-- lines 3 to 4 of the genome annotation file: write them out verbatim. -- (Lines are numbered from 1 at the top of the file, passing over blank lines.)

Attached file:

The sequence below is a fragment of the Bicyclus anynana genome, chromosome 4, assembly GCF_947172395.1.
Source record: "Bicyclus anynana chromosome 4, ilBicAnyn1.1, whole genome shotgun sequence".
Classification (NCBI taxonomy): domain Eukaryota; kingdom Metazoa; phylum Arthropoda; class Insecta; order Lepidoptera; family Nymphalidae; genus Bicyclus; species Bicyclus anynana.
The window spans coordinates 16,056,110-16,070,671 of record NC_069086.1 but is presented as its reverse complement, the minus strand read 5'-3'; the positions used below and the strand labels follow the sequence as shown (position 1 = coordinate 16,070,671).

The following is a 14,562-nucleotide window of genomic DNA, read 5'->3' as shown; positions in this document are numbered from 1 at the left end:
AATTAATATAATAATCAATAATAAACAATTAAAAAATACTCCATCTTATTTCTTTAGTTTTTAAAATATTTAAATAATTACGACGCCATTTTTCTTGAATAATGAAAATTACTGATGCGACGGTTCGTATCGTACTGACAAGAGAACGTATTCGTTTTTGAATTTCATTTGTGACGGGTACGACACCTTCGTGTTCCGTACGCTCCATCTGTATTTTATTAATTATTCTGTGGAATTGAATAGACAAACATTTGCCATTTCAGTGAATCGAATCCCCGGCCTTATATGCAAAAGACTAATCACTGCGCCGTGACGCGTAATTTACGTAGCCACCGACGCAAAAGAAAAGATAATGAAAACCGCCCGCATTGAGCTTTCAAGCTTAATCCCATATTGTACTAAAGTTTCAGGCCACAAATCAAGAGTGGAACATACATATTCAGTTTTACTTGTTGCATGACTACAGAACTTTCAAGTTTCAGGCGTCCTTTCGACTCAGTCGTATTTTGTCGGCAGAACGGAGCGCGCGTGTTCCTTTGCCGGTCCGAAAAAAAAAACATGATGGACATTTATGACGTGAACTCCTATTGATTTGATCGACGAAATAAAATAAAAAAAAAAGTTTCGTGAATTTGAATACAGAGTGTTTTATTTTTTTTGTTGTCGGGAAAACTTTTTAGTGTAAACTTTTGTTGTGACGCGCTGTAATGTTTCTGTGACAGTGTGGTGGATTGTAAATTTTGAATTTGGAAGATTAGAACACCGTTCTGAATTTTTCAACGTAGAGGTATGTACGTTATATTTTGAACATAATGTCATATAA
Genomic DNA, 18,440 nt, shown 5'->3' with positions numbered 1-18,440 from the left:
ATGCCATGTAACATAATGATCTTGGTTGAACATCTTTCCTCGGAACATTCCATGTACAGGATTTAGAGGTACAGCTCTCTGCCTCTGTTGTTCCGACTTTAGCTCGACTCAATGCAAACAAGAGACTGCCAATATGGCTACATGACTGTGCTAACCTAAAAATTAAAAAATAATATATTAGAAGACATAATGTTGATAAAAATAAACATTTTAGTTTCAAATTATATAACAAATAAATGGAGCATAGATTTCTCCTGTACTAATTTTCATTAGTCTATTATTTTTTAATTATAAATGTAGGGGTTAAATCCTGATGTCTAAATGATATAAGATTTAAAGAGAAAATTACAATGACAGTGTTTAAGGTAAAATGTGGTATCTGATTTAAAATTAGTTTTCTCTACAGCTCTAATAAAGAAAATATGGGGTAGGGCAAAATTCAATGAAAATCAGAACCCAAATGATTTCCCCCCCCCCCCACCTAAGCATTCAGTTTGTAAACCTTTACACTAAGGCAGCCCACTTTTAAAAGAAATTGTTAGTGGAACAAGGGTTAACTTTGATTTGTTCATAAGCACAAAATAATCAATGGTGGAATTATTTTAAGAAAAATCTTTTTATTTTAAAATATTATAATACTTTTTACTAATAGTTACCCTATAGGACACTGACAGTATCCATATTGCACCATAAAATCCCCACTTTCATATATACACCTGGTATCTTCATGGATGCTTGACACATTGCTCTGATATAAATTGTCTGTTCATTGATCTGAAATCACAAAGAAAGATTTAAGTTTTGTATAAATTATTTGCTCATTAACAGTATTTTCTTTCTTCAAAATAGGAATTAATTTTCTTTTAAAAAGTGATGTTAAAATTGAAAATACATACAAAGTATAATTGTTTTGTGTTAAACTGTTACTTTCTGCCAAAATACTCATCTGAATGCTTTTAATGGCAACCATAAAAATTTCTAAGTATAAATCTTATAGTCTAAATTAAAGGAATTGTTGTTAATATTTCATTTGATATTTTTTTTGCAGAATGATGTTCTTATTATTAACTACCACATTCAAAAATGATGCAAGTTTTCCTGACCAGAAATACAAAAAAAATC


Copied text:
Classification (NCBI taxonomy): domain Eukaryota; kingdom Metazoa; phylum Arthropoda; class Insecta; order Lepidoptera; family Nymphalidae; genus Bicyclus; species Bicyclus anynana.
The window spans coordinates 16,056,110-16,070,671 of record NC_069086.1 but is presented as its reverse complement, the minus strand read 5'-3'; the positions used below and the strand labels follow the sequence as shown (position 1 = coordinate 16,070,671).